US, UK accuse Russia of actively targeting internet routers, devices

The rare joint alert says Russia, behind the global NotPetya attack, has been laying the groundwork for future cyberattacks and targeting critical infrastructure.
By Jessica Davis
12:59 PM
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Russia targeting internet routers, devices

Russian hackers are actively targeting devices that control the flow of internet traffic to gain access and spy on Western governments and businesses, according to a rare joint alert from the U.S. and U.K. released Monday.

Delivered by the Department of Homeland Security, FBI and U.K. National Cybersecurity Centre, the warning outlines Russian state-sponsored cyberattacks penetrating software programs and devices, including firewalls and internet routers, on a global scale.

The goal, according to officials, is to steal company secrets and spy on these countries. The hackers also are attempting to lay the foundation for future cyberattacks, the agencies said.

[Also: NIH, experts warn healthcare pros to stay vigilant to thwart hackers]

"The current state of U.S. network devices – coupled with a Russian government campaign to exploit these devices – threatens the safety, security and economic well-being of the United States," agency officials wrote.

Both the U.S. and U.K found Russia was responsible for the global NotPetya attack in May 2017. Hackers targeted and crippled Ukraine’s infrastructure, but a long list of other businesses were caught up in the destructive attack, including the U.K. National Health Service and several U.S. healthcare providers.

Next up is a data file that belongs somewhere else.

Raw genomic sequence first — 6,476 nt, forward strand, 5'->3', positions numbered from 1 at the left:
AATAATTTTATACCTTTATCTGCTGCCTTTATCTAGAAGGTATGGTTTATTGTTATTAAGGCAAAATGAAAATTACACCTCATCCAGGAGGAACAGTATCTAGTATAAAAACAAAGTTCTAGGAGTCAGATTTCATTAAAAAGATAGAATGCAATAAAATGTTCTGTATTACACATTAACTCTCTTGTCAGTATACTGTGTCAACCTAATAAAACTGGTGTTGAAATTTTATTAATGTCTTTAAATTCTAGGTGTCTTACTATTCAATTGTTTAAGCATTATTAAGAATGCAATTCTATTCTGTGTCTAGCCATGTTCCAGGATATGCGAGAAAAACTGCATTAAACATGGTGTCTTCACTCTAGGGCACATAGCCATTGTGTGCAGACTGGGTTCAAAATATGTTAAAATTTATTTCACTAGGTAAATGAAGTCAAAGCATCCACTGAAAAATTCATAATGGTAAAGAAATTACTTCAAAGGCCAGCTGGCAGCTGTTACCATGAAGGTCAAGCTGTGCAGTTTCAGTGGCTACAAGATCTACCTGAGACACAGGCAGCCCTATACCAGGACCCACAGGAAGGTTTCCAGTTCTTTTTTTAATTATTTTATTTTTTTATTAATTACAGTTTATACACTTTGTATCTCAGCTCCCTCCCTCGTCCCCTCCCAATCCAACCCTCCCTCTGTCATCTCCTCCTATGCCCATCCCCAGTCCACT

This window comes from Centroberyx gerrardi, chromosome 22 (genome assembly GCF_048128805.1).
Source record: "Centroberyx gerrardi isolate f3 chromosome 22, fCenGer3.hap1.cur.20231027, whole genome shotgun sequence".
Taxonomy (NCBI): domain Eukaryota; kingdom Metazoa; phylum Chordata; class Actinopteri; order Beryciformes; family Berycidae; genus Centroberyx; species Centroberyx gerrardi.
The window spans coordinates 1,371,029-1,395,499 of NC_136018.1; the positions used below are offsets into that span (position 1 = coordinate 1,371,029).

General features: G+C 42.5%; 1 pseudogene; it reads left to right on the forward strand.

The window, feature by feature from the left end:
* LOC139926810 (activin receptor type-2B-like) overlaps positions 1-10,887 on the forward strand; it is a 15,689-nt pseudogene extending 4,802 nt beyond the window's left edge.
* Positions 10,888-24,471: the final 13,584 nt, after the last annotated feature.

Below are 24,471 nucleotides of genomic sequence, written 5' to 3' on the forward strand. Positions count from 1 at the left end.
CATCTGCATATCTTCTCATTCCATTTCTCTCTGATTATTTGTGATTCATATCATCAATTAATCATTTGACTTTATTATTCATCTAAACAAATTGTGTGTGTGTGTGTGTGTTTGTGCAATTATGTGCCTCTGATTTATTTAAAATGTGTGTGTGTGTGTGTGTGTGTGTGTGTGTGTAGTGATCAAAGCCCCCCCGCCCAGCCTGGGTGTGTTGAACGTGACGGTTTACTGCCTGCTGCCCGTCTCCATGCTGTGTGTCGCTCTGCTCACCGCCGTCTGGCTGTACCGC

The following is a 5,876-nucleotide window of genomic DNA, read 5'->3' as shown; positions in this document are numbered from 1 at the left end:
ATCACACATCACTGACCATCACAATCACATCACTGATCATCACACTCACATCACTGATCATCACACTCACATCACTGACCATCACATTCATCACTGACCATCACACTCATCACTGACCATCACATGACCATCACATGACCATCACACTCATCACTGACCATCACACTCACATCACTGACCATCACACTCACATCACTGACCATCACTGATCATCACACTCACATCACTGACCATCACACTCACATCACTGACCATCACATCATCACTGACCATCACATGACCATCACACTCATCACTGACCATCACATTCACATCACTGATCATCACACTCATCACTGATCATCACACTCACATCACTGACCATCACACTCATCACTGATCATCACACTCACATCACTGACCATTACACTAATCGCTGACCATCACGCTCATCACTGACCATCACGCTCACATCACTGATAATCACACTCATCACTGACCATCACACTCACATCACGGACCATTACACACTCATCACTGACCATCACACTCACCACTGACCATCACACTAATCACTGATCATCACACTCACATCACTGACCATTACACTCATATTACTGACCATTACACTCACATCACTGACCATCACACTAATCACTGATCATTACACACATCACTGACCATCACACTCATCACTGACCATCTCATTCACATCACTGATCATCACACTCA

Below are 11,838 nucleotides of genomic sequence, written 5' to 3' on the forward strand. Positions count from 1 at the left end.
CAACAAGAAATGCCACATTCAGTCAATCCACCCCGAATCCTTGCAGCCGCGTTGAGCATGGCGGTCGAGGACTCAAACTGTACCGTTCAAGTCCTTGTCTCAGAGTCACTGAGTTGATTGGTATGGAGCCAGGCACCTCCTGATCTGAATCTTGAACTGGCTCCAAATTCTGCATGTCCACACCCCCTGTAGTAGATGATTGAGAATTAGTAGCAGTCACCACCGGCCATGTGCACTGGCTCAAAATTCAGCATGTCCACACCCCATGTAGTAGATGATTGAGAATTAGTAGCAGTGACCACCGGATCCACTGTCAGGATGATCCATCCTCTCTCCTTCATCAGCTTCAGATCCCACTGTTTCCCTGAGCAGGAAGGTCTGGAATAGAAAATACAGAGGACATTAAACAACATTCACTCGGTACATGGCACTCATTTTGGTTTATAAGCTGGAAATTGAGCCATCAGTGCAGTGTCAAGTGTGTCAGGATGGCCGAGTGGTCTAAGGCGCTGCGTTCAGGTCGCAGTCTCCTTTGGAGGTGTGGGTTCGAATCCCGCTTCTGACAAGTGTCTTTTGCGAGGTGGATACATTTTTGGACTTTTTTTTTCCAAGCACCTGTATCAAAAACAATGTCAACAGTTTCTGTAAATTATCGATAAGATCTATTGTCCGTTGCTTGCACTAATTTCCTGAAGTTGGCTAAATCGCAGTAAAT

[Also: Sidelined HHS Deputy CISO blasts agency, claims security center 'decimated']

Healthcare organizations need to be aware of the increase of these Russian attacks. While the healthcare sector may not be an initial target, malware can proliferate quickly outside of its intended victim – as seen with NotPetya and also the global WannaCry attack this past June.

The alert comes at a critical time, with the recent departures of two top government cybersecurity officials. The White House announced on Tuesday that its Cybersecurity Coordinator Rob Joyce will leave his post to return to work at the National Security Agency.

[Also: CMS Deputy CIO Janet Vogel to replace outgoing HHS CISO Wlaschin]

The move comes just one week after Joyce’s boss, former White House Homeland Security Adviser Thomas Bossert, was reportedly forced out by new National Security Advisor John Bolton. Joyce had been filling Bossert's role in an active capacity since that announcement. 

Their departures leave major holes in the Trump administration’s cybersecurity leadership.

Twitter: @JessieFDavis
Email the writer: jessica.davis@himssmedia.com